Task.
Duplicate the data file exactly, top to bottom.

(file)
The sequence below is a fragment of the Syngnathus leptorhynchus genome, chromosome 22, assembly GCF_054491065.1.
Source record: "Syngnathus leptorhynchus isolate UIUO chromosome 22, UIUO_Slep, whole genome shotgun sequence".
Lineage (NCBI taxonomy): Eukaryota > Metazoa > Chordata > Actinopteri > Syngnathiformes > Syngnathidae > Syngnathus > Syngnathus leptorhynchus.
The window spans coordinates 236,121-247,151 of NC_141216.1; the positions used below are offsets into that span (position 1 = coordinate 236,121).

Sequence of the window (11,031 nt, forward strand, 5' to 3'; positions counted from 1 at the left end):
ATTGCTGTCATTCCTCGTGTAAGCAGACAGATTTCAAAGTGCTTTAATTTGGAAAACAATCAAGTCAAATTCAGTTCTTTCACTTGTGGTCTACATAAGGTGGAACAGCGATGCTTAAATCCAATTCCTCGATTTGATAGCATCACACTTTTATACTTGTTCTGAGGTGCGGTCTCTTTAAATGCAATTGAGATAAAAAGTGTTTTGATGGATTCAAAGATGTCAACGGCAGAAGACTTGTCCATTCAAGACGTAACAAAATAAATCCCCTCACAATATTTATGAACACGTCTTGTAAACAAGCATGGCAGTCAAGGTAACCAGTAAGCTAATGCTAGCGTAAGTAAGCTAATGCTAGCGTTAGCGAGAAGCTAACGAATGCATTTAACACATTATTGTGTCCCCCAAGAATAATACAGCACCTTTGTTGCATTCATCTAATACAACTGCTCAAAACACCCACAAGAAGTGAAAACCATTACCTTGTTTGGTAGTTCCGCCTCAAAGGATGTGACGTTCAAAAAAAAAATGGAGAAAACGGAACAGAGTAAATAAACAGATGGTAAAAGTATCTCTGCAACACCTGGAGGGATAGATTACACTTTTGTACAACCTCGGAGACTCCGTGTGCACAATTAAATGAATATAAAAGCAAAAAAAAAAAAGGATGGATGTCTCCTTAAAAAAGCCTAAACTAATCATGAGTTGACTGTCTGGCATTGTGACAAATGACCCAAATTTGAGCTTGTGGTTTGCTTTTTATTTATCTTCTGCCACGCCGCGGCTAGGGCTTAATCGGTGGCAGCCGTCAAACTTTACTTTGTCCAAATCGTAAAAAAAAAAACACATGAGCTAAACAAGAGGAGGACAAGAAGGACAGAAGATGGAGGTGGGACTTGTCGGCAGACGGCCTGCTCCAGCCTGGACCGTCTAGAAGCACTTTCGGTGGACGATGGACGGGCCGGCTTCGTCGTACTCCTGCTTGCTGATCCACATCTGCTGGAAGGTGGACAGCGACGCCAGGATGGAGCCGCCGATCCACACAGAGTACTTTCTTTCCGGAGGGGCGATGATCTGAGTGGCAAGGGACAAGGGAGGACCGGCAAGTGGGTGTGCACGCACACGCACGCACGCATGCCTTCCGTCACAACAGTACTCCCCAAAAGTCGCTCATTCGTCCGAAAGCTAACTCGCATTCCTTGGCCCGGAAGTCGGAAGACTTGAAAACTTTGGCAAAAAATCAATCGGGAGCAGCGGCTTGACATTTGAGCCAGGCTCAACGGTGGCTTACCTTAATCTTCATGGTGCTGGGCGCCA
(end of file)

The sequence below is a fragment of the Syngnathus leptorhynchus genome, chromosome 22, assembly GCF_054491065.1.
Source record: "Syngnathus leptorhynchus isolate UIUO chromosome 22, UIUO_Slep, whole genome shotgun sequence".
Lineage (NCBI taxonomy): Eukaryota > Metazoa > Chordata > Actinopteri > Syngnathiformes > Syngnathidae > Syngnathus > Syngnathus leptorhynchus.
The window spans coordinates 236,121-247,151 of NC_141216.1; the positions used below are offsets into that span (position 1 = coordinate 236,121).

Sequence of the window (11,031 nt, forward strand, 5' to 3'; positions counted from 1 at the left end):
ATTGCTGTCATTCCTCGTGTAAGCAGACAGATTTCAAAGTGCTTTAATTTGGAAAACAATCAAGTCAAATTCAGTTCTTTCACTTGTGGTCTACATAAGGTGGAACAGCGATGCTTAAATCCAATTCCTCGATTTGATAGCATCACACTTTTATACTTGTTCTGAGGTGCGGTCTCTTTAAATGCAATTGAGATAAAAAGTGTTTTGATGGATTCAAAGATGTCAACGGCAGAAGACTTGTCCATTCAAGACGTAACAAAATAAATCCCCTCACAATATTTATGAACACGTCTTGTAAACAAGCATGGCAGTCAAGGTAACCAGTAAGCTAATGCTAGCGTAAGTAAGCTAATGCTAGCGTTAGCGAGAAGCTAACGAATGCATTTAACACATTATTGTGTCCCCCAAGAATAATACAGCACCTTTGTTGCATTCATCTAATACAACTGCTCAAAACACCCACAAGAAGTGAAAACCATTACCTTGTTTGGTAGTTCCGCCTCAAAGGATGTGACGTTCAAAAAAAAAATGGAGAAAACGGAACAGAGTAAATAAACAGATGGTAAAAGTATCTCTGCAACACCTGGAGGGATAGATTACACTTTTGTACAACCTCGGAGACTCCGTGTGCACAATTAAATGAATATAAAAGCAAAAAAAAAAAAGGATGGATGTCTCCTTAAAAAAGCCTAAACTAATCATGAGTTGACTGTCTGGCATTGTGACAAATGACCCAAATTTGAGCTTGTGGTTTGCTTTTTATTTATCTTCTGCCACGCCGCGGCTAGGGCTTAATCGGTGGCAGCCGTCAAACTTTACTTTGTCCAAATCGTAAAAAAAAAAACACATGAGCTAAACAAGAGGAGGACAAGAAGGACAGAAGATGGAGGTGGGACTTGTCGGCAGACGGCCTGCTCCAGCCTGGACCGTCTAGAAGCACTTTCGGTGGACGATGGACGGGCCGGCTTCGTCGTACTCCTGCTTGCTGATCCACATCTGCTGGAAGGTGGACAGCGACGCCAGGATGGAGCCGCCGATCCACACAGAGTACTTTCTTTCCGGAGGGGCGATGATCTGAGTGGCAAGGGACAAGGGAGGACCGGCAAGTGGGTGTGCACGCACACGCACGCACGCATGCCTTCCGTCACAACAGTACTCCCCAAAAGTCGCTCATTCGTCCGAAAGCTAACTCGCATTCCTTGGCCCGGAAGTCGGAAGACTTGAAAACTTTGGCAAAAAATCAATCGGGAGCAGCGGCTTGACATTTGAGCCAGGCTCAACGGTGGCTTACCTTAATCTTCATGGTGCTGGGCGCCA